By Ian Winrow
Liverpool made it two wins from two, but this was far from a comfortable victory for Jurgen Klopps’s side.
A first-half penalty from James Milner was followed by an added-time second from Sadio Mane against a Crystal Palace side by then reduced to 10 men, as the Reds’ success was built on determination and resolve rather than their familiar attacking qualities.
The 44th-minute penalty decision gave Klopp’s side the advantage, but it took the 75th-minute dismissal of Aaron Wan-Bissaka for a foul on Mohamed Salah to give Liverpool breathing space with Mane’s breakaway away goal four minutes into added time adding gloss to the result.
Klopp, though, can be satisfied by the way his side stuck to their task and that approach will stand them in good stead as the Premier League time race progresses.
“We can play better football,” he accepted. “It was a really intense first half so it wasn’t easy to make the right decisions. They had their moments. I know we have to play much better but tonight I’m absolutely fine with that.”
This was always going to be a much tougher assignment for Liverpool than their opening weekend stroll past West Ham. Then, Manuel Pellegrini’s side played into the hands of Klopp’s side, offering space behind the back four that Liverpool gleefully exploited, cruising to a 4-0 victory.
Roy Hodgson was never going to make that mistake. The manager had rescued Palace from what appeared to be certain relegation last season by first making them hard to beat and that defensive organisation was apparent during first half when Liverpool were largely frustrated in their efforts to find a way through to Wayne Hennessey’s goal.
It was never going to be possible to bottle up a front three of Mohamed Salah, Roberto Firmino and Said Mane all night, but it took until the 23rd minute before the visitors created a clear opening.
Naby Keita collected the ball deep in his own half and floated a superb pass into the path of Salah, who for once had got behind Mamadou Sakho. The Salah of last season would have no doubt have scored but the Egyptian showed signs of ring-rustiness when his attempted lob over the advancing Hennessey drifted over the bar.
As neat as Keita’s contribution to that chance had been, the midfielder was almost immediately of losing possession in a dangerous area deep inside his own half. Andros Townsend, the Palace winger, cut in from the right and curled in an excellent long-range shot that, to Keita’s relief, canned off the crossbar.
The exchange of chances was a sign the game was ready to open with Salah coming more to the fore. Sakho continued to pay close attention to the Liverpool forward and blocked Salah’s 27th-minute shot although Keita should have done better than fire the follow-up too close to Hennessey at the near post.
Palace’s best hope of unpicking the Liverpool backline lay with Wilfried Zaha, the Ivory Coast winger who lost week signed a new five-year contract worth £130,000 per week after a summer in which he has repeatedly been linked with a move away.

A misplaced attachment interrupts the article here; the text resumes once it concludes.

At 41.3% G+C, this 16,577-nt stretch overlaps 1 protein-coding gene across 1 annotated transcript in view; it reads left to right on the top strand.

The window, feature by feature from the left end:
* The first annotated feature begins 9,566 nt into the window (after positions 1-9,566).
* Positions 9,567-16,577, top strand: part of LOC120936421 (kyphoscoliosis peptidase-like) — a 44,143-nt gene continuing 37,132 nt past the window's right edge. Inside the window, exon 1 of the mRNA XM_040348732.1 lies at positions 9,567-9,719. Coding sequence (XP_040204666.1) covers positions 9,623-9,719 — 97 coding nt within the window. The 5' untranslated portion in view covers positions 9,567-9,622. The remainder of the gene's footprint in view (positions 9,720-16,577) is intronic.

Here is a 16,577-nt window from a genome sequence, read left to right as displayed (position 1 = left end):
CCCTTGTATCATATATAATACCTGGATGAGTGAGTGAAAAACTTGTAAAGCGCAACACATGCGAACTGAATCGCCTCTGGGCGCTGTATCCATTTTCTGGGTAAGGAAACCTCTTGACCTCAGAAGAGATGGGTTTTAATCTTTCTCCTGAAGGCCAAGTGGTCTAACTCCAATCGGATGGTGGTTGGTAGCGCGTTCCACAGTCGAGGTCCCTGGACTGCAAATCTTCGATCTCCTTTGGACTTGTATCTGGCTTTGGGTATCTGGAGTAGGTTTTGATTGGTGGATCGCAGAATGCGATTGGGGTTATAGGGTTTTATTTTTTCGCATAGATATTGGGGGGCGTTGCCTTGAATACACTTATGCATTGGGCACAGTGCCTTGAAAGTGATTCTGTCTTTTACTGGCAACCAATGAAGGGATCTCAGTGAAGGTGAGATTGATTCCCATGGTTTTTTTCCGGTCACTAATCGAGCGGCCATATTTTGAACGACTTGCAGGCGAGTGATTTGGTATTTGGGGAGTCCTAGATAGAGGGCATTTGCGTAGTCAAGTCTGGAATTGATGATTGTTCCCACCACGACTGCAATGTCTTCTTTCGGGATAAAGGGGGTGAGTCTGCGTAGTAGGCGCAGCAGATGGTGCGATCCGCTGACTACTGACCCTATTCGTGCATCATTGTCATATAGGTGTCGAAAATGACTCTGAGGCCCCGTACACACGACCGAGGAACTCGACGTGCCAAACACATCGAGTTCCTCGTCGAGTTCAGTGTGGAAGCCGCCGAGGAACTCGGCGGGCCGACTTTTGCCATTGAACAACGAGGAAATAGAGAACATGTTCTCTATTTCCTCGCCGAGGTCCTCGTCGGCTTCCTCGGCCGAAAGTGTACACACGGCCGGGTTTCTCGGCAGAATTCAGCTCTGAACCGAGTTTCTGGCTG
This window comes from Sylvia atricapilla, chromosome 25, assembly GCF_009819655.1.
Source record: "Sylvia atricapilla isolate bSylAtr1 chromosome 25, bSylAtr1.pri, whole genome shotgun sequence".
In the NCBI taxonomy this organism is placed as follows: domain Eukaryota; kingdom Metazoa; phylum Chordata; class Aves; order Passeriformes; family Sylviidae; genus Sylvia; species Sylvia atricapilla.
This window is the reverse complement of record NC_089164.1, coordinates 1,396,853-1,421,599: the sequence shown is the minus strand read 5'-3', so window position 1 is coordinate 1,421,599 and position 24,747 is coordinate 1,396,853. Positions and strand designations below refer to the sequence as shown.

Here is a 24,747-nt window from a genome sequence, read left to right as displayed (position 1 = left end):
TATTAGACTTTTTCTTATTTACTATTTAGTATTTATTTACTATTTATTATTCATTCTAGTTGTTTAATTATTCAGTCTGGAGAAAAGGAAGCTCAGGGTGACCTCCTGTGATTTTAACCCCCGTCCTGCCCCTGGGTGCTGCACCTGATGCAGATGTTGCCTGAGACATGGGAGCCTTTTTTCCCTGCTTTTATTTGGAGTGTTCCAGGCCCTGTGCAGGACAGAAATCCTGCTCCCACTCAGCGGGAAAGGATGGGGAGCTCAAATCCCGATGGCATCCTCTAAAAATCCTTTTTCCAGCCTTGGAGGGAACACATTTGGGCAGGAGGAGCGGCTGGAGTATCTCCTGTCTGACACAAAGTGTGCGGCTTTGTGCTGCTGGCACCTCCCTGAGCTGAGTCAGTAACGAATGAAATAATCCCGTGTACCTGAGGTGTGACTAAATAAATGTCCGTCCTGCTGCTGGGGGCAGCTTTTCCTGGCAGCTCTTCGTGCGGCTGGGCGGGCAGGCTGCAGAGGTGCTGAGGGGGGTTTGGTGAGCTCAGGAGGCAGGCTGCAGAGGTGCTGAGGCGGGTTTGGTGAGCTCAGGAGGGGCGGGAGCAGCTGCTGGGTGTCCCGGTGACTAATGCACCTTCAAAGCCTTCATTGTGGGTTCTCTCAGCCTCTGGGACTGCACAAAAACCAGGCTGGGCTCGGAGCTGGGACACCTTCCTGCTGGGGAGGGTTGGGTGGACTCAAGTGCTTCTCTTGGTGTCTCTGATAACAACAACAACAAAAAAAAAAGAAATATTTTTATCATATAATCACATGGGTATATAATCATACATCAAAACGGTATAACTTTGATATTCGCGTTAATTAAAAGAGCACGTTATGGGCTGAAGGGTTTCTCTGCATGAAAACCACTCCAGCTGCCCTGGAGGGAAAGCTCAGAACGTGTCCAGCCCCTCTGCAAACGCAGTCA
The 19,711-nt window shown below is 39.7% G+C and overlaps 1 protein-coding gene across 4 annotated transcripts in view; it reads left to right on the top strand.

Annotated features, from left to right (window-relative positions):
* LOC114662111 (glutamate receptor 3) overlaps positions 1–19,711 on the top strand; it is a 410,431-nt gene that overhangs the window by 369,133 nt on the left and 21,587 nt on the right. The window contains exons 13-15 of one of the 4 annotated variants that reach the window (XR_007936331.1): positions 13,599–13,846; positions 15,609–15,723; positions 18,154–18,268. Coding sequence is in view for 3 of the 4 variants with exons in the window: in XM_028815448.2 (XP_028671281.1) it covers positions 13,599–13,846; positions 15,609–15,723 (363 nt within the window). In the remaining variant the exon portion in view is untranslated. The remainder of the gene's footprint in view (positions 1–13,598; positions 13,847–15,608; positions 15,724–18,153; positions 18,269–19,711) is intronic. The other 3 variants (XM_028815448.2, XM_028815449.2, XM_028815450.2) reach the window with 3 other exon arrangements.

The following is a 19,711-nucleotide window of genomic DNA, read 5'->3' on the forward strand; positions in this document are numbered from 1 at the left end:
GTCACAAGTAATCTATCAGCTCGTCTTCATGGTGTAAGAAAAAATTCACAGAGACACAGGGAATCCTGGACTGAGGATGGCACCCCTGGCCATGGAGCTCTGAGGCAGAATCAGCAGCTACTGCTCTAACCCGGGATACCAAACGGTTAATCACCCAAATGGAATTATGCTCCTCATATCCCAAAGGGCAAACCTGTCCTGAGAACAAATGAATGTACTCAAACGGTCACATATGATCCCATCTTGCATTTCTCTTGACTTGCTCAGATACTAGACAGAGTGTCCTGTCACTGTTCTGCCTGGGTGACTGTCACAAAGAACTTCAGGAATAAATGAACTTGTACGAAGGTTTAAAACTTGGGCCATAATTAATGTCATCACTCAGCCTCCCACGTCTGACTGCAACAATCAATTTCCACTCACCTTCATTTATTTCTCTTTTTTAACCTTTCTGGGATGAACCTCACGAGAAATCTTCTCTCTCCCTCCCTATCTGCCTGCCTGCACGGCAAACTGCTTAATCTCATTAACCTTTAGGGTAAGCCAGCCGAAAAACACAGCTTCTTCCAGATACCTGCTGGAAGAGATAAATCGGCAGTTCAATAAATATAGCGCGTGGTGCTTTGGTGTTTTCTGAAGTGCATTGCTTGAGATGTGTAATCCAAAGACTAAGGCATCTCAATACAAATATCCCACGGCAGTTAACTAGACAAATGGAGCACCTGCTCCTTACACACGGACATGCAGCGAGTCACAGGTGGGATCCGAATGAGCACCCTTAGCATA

Klopp described the move as the equivalent of making a “spectacular signing” and Zaha undoubtedly generated a sense of threat whenever he was on the ball. Liverpool, though, like Palace, had done their defensive homework and they limited the time and space afforded to the winger.
The game appeared destined to reach half-time in stalemate but the balance of the game changed completely in the 44th minute when Sakho again came into close contact with Salah.
This time the France international got too close to his opponent and while Palace insisted the Liverpool man dived, referee Michael Oliver was convinced there was contact and was proved right by television replays.
That presented James Milner with the chance to put Liverpool ahead from the penalty spot and the 32-year-old did so will ease.
The goal meant Palace had to be more expansive after the break although they were almost caught again four minutes after the restart when Andy Robertson drilled in a low cross from the left. Salah was again the target but there were more signs last season’s golden boot winner is not yet at his sharpest when he rounded Hennessey but found himself pushed too wide to score.
A second then would have killed off the home side but instead they responded with Luka Milivojevic forcing a good save from Reds keeper Alisson Becker before Zaha shot straight at the Brazilian.
The game was effectively settled however when Palace were caught pressing close to the halfway line allowing Firmino to play a ball between the centre-backs and set Salah free on goal 40 yards out.
Aaron Wan-Bissaka, Palace’s 20-year-old right-back, raced back to cover but was unable to get close enough to the Liverpool forward before he brought Salah down on the edge of the penalty area.
A red card was inevitable and, given the position of the free-kick, a second goal seemed likely. Salah, though, saw his free-kick clip the top of the defensive wall and Palace earned a reprieve.
It was not enough, however, and despite creating a couple of late openings they were unable to prevent Klopp’s side from seeing out the win.
CRYSTAL PALACE (4-3-3): Hennessey 8; Wan-Bissaka 5, Tomkins 7, Sakho 6, van Aanholt 6; McArthur 6, Milivojevic 7, Schlupp 7 (Meyer 82,6); Townsend 7 (Ward 79,6), Benteke 6 (Sorloth 68,6), Zaha 7.
Subs: Guaita, Kouyate, Ayew, Kelly.
LIVERPOOL (4-3-3): Alisson 7; Alexander-Arnold 7, Gomez 6, van Dijk 8, Robertson 6; Keita 6 (Lallana 87), Milner 7 (Henderson 66, 6), Wijnaldum 7; Salah 7, Firmino 6 (Sturridge 90), Mane 7.
Subs: Mignolet, Moreno, Shaqiri, Matip.
Referee: M Oliver 8